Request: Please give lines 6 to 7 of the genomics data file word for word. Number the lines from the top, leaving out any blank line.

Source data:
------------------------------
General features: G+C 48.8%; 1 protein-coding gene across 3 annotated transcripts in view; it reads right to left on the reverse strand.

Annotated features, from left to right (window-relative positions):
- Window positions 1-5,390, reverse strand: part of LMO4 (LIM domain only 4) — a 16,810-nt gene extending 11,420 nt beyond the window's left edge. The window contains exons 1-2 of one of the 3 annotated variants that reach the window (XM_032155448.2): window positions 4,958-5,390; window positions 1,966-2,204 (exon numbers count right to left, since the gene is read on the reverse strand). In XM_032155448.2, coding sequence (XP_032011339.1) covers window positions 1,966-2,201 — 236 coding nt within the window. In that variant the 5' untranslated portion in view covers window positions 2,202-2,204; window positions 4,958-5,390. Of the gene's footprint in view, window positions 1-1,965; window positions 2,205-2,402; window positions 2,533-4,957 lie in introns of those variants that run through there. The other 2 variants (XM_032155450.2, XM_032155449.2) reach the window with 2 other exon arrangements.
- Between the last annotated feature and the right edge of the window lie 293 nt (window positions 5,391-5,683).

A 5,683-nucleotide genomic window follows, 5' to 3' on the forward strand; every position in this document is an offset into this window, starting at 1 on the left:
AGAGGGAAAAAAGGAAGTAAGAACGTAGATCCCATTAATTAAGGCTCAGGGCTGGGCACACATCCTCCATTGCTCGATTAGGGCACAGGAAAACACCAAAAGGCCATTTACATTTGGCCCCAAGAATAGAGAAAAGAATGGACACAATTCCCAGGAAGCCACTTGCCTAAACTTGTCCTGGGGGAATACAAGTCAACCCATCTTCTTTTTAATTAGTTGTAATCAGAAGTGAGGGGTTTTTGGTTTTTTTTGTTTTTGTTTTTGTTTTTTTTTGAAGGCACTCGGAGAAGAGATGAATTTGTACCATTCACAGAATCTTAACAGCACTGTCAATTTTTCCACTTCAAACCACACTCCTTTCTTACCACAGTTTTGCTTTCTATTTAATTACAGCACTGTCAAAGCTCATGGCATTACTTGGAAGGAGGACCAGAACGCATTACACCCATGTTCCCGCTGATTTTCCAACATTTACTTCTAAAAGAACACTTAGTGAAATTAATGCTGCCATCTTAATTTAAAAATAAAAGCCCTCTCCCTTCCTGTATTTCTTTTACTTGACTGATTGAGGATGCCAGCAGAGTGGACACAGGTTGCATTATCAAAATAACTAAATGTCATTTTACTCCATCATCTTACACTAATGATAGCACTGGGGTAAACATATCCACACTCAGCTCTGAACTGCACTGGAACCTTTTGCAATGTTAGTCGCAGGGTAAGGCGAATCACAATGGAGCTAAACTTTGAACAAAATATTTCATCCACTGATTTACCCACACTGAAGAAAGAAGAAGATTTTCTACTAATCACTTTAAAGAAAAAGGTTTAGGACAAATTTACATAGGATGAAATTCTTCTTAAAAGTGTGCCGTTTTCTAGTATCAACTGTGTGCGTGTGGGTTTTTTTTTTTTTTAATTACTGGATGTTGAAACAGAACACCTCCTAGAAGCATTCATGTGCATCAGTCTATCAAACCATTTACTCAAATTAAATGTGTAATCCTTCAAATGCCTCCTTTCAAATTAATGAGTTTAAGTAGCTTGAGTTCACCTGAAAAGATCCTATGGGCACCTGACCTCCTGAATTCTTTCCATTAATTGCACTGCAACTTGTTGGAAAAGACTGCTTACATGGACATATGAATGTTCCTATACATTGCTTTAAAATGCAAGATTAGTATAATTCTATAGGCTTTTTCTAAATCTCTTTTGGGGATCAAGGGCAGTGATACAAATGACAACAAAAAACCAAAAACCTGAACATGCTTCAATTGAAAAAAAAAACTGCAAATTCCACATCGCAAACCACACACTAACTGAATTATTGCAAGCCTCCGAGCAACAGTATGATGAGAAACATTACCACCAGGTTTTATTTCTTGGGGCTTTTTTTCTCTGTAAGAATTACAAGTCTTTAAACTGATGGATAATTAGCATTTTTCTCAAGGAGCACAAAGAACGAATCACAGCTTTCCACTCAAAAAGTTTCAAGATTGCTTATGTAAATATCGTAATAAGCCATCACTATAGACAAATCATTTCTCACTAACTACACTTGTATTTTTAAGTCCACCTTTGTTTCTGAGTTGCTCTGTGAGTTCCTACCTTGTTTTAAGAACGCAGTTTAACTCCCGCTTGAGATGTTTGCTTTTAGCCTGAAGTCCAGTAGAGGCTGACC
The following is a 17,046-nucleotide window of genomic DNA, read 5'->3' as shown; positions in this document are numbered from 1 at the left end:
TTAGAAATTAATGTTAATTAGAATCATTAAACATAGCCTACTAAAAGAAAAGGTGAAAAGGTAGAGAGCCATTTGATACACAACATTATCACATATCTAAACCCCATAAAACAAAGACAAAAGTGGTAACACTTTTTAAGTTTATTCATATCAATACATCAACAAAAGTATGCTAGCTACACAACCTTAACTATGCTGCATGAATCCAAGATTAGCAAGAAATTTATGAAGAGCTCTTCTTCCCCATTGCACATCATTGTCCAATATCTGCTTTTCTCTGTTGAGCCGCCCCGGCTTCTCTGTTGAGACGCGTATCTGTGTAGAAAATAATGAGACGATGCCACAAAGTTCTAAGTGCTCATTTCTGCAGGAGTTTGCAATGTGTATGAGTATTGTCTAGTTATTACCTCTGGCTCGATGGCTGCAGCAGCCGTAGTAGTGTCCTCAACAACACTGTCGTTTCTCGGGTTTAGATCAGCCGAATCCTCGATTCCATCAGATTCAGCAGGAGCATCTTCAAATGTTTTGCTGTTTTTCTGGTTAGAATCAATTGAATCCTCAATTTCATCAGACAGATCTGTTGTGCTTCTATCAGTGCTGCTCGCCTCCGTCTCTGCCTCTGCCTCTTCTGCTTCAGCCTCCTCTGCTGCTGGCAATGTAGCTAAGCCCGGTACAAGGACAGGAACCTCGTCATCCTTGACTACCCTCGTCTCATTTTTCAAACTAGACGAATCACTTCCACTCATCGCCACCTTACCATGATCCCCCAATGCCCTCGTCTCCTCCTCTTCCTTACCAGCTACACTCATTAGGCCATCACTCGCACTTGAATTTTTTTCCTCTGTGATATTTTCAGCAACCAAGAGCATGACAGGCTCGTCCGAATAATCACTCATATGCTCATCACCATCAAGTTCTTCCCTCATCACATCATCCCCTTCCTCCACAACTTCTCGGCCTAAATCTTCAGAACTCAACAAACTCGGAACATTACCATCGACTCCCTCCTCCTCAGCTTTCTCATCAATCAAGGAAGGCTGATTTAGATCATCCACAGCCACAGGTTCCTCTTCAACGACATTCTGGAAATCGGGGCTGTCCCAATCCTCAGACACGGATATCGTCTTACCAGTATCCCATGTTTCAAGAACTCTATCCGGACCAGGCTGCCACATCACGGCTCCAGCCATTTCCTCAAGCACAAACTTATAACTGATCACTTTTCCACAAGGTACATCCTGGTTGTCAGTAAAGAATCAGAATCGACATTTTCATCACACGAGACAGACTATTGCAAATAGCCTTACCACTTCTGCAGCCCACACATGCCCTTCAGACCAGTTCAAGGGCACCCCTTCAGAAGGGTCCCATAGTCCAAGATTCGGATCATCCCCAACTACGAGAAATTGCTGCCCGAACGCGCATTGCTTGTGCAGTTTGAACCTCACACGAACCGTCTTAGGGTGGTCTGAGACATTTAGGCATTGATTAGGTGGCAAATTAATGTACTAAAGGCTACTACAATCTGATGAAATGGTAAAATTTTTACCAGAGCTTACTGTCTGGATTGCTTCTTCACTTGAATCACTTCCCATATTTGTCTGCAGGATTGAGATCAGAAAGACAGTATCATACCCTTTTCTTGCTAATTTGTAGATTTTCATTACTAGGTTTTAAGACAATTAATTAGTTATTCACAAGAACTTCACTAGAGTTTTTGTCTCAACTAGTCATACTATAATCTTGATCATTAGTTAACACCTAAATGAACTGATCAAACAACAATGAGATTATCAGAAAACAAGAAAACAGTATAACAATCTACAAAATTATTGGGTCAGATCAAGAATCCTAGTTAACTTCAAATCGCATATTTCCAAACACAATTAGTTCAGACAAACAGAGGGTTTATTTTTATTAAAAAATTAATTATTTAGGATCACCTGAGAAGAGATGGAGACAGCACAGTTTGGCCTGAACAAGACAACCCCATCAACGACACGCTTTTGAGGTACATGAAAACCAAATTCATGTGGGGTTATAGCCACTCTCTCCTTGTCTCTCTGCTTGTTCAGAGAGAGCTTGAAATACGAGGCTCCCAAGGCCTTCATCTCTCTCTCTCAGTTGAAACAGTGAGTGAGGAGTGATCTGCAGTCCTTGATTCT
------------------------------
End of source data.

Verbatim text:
AGAGGGAAAAAAGGAAGTAAGAACGTAGATCCCATTAATTAAGGCTCAGGGCTGGGCACACATCCTCCATTGCTCGATTAGGGCACAGGAAAACACCAAAAGGCCATTTACATTTGGCCCCAAGAATAGAGAAAAGAATGGACACAATTCCCAGGAAGCCACTTGCCTAAACTTGTCCTGGGGGAATACAAGTCAACCCATCTTCTTTTTAATTAGTTGTAATCAGAAGTGAGGGGTTTTTGGTTTTTTTTGTTTTTGTTTTTGTTTTTTTTTGAAGGCACTCGGAGAAGAGATGAATTTGTACCATTCACAGAATCTTAACAGCACTGTCAATTTTTCCACTTCAAACCACACTCCTTTCTTACCACAGTTTTGCTTTCTATTTAATTACAGCACTGTCAAAGCTCATGGCATTACTTGGAAGGAGGACCAGAACGCATTACACCCATGTTCCCGCTGATTTTCCAACATTTACTTCTAAAAGAACACTTAGTGAAATTAATGCTGCCATCTTAATTTAAAAATAAAAGCCCTCTCCCTTCCTGTATTTCTTTTACTTGACTGATTGAGGATGCCAGCAGAGTGGACACAGGTTGCATTATCAAAATAACTAAATGTCATTTTACTCCATCATCTTACACTAATGATAGCACTGGGGTAAACATATCCACACTCAGCTCTGAACTGCACTGGAACCTTTTGCAATGTTAGTCGCAGGGTAAGGCGAATCACAATGGAGCTAAACTTTGAACAAAATATTTCATCCACTGATTTACCCACACTGAAGAAAGAAGAAGATTTTCTACTAATCACTTTAAAGAAAAAGGTTTAGGACAAATTTACATAGGATGAAATTCTTCTTAAAAGTGTGCCGTTTTCTAGTATCAACTGTGTGCGTGTGGGTTTTTTTTTTTTTTAATTACTGGATGTTGAAACAGAACACCTCCTAGAAGCATTCATGTGCATCAGTCTATCAAACCATTTACTCAAATTAAATGTGTAATCCTTCAAATGCCTCCTTTCAAATTAATGAGTTTAAGTAGCTTGAGTTCACCTGAAAAGATCCTATGGGCACCTGACCTCCTGAATTCTTTCCATTAATTGCACTGCAACTTGTTGGAAAAGACTGCTTACATGGACATATGAATGTTCCTATACATTGCTTTAAAATGCAAGATTAGTATAATTCTATAGGCTTTTTCTAAATCTCTTTTGGGGATCAAGGGCAGTGATACAAATGACAACAAAAAACCAAAAACCTGAACATGCTTCAATTGAAAAAAAAAACTGCAAATTCCACATCGCAAACCACACACTAACTGAATTATTGCAAGCCTCCGAGCAACAGTATGATGAGAAACATTACCACCAGGTTTTATTTCTTGGGGCTTTTTTTCTCTGTAAGAATTACAAGTCTTTAAACTGATGGATAATTAGCATTTTTCTCAAGGAGCACAAAGAACGAATCACAGCTTTCCACTCAAAAAGTTTCAAGATTGCTTATGTAAATATCGTAATAAGCCATCACTATAGACAAATCATTTCTCACTAACTACACTTGTATTTTTAAGTCCACCTTTGTTTCTGAGTTGCTCTGTGAGTTCCTACCTTGTTTTAAGAACGCAGTTTAACTCCCGCTTGAGATGTTTGCTTTTAGCCTGAAGTCCAGTAGAGGCTGACC
The following is a 17,046-nucleotide window of genomic DNA, read 5'->3' as shown; positions in this document are numbered from 1 at the left end: